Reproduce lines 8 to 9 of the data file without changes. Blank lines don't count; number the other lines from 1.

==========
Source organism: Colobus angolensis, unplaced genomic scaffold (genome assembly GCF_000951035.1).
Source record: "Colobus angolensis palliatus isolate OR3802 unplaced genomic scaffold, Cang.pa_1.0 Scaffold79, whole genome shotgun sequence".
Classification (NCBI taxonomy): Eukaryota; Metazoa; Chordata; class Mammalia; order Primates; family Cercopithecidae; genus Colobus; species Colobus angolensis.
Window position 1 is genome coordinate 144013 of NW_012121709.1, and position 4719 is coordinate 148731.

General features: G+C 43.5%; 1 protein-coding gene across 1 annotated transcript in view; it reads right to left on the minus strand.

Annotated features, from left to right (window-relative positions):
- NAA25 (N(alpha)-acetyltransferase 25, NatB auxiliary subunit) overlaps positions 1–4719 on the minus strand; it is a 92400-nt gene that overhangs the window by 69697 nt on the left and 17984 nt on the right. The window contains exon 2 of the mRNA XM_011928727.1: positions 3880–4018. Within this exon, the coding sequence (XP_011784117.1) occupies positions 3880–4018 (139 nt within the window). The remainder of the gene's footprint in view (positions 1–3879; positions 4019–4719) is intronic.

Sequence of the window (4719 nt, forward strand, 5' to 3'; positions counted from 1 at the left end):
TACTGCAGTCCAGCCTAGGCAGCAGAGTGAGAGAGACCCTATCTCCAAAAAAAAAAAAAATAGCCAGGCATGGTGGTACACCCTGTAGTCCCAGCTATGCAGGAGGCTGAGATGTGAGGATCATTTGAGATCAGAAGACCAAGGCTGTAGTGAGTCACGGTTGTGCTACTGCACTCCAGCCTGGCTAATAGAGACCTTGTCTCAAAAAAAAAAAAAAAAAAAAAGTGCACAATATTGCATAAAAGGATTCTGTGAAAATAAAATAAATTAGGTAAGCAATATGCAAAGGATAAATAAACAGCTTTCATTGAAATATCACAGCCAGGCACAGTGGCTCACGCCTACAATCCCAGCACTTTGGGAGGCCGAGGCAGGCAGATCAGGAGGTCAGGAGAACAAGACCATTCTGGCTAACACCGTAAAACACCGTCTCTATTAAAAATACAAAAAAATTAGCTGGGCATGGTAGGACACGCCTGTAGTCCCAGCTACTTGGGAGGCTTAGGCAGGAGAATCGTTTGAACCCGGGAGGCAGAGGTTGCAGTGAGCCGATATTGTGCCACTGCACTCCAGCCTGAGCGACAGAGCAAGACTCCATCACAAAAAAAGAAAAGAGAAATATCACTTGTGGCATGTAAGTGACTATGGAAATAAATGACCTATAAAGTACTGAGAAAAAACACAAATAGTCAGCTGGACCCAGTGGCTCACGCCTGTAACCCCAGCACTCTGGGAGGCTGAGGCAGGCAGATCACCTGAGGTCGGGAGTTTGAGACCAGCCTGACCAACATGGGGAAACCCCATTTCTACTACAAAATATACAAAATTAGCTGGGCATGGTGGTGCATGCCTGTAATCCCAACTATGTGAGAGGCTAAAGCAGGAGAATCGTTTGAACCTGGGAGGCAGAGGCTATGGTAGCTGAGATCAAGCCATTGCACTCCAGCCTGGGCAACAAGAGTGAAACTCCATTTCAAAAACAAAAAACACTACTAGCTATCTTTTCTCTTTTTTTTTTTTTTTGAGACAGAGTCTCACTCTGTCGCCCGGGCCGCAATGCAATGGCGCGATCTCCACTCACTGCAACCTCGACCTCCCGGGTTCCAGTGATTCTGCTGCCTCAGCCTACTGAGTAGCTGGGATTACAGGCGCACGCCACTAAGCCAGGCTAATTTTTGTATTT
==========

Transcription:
Sequence of the window (4719 nt, forward strand, 5' to 3'; positions counted from 1 at the left end):
TACTGCAGTCCAGCCTAGGCAGCAGAGTGAGAGAGACCCTATCTCCAAAAAAAAAAAAAATAGCCAGGCATGGTGGTACACCCTGTAGTCCCAGCTATGCAGGAGGCTGAGATGTGAGGATCATTTGAGATCAGAAGACCAAGGCTGTAGTGAGTCACGGTTGTGCTACTGCACTCCAGCCTGGCTAATAGAGACCTTGTCTCAAAAAAAAAAAAAAAAAAAAAGTGCACAATATTGCATAAAAGGATTCTGTGAAAATAAAATAAATTAGGTAAGCAATATGCAAAGGATAAATAAACAGCTTTCATTGAAATATCACAGCCAGGCACAGTGGCTCACGCCTACAATCCCAGCACTTTGGGAGGCCGAGGCAGGCAGATCAGGAGGTCAGGAGAACAAGACCATTCTGGCTAACACCGTAAAACACCGTCTCTATTAAAAATACAAAAAAATTAGCTGGGCATGGTAGGACACGCCTGTAGTCCCAGCTACTTGGGAGGCTTAGGCAGGAGAATCGTTTGAACCCGGGAGGCAGAGGTTGCAGTGAGCCGATATTGTGCCACTGCACTCCAGCCTGAGCGACAGAGCAAGACTCCATCACAAAAAAAGAAAAGAGAAATATCACTTGTGGCATGTAAGTGACTATGGAAATAAATGACCTATAAAGTACTGAGAAAAAACACAAATAGTCAGCTGGACCCAGTGGCTCACGCCTGTAACCCCAGCACTCTGGGAGGCTGAGGCAGGCAGATCACCTGAGGTCGGGAGTTTGAGACCAGCCTGACCAACATGGGGAAACCCCATTTCTACTACAAAATATACAAAATTAGCTGGGCATGGTGGTGCATGCCTGTAATCCCAACTATGTGAGAGGCTAAAGCAGGAGAATCGTTTGAACCTGGGAGGCAGAGGCTATGGTAGCTGAGATCAAGCCATTGCACTCCAGCCTGGGCAACAAGAGTGAAACTCCATTTCAAAAACAAAAAACACTACTAGCTATCTTTTCTCTTTTTTTTTTTTTTTGAGACAGAGTCTCACTCTGTCGCCCGGGCCGCAATGCAATGGCGCGATCTCCACTCACTGCAACCTCGACCTCCCGGGTTCCAGTGATTCTGCTGCCTCAGCCTACTGAGTAGCTGGGATTACAGGCGCACGCCACTAAGCCAGGCTAATTTTTGTATTT